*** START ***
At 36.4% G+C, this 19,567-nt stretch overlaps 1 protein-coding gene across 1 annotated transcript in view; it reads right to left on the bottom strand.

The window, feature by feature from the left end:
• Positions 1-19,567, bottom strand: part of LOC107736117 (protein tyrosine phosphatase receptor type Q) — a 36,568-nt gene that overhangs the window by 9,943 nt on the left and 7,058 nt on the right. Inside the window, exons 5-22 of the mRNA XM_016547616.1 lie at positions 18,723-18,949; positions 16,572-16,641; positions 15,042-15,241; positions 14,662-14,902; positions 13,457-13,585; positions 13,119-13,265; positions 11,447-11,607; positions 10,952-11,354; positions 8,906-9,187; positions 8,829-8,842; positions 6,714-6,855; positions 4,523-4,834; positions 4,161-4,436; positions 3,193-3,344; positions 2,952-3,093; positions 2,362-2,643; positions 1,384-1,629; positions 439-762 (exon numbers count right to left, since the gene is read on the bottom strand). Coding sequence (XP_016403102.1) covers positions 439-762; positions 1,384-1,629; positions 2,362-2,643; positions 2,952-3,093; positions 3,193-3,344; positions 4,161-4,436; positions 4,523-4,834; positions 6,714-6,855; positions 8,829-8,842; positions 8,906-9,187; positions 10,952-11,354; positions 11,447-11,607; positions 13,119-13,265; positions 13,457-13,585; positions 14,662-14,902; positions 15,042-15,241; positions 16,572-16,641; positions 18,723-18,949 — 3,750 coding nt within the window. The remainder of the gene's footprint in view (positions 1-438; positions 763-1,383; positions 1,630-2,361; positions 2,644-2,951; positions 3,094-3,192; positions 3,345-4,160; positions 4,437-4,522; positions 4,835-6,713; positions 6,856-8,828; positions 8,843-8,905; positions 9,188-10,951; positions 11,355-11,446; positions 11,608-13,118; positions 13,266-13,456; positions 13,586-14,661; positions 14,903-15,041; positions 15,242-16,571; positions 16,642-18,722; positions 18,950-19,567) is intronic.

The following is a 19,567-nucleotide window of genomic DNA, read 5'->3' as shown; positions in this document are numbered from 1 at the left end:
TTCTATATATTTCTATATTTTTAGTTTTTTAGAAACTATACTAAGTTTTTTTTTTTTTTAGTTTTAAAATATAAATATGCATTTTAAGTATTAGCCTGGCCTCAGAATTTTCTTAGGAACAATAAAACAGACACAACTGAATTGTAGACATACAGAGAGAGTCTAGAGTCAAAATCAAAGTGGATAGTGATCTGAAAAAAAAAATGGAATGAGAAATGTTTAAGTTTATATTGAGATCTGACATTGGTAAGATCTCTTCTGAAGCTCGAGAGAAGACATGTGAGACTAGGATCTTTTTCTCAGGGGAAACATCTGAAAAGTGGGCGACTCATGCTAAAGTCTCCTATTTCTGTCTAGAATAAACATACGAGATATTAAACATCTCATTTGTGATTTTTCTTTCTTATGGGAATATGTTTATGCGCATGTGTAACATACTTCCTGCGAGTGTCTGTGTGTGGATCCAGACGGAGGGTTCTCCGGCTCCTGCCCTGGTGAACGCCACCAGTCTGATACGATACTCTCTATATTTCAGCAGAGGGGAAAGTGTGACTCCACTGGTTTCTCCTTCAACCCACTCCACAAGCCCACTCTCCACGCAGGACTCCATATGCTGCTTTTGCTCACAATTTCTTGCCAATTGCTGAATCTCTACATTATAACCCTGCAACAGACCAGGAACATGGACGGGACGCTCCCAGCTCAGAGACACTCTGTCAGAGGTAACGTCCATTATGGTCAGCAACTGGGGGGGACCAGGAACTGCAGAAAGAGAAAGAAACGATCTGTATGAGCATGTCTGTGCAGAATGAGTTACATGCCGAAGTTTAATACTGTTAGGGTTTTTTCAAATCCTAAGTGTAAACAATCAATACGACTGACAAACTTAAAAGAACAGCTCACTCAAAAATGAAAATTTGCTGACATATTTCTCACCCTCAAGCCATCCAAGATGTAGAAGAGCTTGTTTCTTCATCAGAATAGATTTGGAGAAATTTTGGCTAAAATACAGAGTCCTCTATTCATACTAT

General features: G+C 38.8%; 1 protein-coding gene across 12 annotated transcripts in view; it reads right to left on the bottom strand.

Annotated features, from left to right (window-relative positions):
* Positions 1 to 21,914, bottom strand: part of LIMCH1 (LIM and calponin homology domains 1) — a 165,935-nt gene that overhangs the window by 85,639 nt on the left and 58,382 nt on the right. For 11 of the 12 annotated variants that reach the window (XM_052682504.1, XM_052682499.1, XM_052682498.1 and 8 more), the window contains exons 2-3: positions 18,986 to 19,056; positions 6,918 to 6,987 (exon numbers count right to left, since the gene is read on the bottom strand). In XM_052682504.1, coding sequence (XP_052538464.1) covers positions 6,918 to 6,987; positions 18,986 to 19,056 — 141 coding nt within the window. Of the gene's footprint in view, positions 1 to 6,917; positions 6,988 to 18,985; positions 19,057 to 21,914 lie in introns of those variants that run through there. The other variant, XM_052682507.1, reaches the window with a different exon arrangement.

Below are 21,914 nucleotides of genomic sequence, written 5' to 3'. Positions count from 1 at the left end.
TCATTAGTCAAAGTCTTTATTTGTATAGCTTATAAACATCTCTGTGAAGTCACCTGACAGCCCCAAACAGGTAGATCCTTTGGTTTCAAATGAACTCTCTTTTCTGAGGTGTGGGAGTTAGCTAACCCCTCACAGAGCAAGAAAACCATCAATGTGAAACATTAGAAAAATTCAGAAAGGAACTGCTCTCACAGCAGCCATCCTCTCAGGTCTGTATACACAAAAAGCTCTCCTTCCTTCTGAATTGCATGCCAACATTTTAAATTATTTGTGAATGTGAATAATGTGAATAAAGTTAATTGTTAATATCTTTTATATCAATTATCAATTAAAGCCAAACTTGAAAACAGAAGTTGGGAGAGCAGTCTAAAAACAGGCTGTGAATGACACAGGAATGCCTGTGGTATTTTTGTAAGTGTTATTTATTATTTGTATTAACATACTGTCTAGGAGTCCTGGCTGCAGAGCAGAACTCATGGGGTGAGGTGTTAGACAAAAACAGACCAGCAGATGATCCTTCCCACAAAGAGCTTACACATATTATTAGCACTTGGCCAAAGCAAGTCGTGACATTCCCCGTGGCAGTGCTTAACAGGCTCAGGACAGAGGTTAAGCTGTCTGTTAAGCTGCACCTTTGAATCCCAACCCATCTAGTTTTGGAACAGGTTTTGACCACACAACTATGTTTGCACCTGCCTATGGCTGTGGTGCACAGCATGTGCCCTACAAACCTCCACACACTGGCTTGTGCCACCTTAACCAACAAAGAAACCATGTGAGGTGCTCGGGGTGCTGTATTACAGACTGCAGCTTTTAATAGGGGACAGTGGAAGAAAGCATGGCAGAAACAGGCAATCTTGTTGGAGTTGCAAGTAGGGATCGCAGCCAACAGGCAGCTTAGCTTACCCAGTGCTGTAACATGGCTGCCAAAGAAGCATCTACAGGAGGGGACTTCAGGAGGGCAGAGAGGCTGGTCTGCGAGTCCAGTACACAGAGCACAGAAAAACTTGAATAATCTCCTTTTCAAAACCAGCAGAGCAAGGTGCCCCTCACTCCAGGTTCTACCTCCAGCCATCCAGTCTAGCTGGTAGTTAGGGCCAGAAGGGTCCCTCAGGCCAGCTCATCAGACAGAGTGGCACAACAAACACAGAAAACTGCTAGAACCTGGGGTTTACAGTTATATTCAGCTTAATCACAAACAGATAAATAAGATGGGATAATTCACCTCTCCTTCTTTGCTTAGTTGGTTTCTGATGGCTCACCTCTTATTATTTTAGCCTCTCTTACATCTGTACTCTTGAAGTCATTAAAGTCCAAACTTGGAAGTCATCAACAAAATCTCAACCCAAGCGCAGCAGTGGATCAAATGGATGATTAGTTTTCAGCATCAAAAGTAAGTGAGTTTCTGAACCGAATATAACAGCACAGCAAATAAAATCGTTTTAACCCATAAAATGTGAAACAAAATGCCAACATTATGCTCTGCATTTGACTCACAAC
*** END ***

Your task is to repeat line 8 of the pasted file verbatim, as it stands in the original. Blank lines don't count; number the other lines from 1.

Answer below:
* Positions 1 to 21,914, bottom strand: part of LIMCH1 (LIM and calponin homology domains 1) — a 165,935-nt gene that overhangs the window by 85,639 nt on the left and 58,382 nt on the right. For 11 of the 12 annotated variants that reach the window (XM_052682504.1, XM_052682499.1, XM_052682498.1 and 8 more), the window contains exons 2-3: positions 18,986 to 19,056; positions 6,918 to 6,987 (exon numbers count right to left, since the gene is read on the bottom strand). In XM_052682504.1, coding sequence (XP_052538464.1) covers positions 6,918 to 6,987; positions 18,986 to 19,056 — 141 coding nt within the window. Of the gene's footprint in view, positions 1 to 6,917; positions 6,988 to 18,985; positions 19,057 to 21,914 lie in introns of those variants that run through there. The other variant, XM_052682507.1, reaches the window with a different exon arrangement.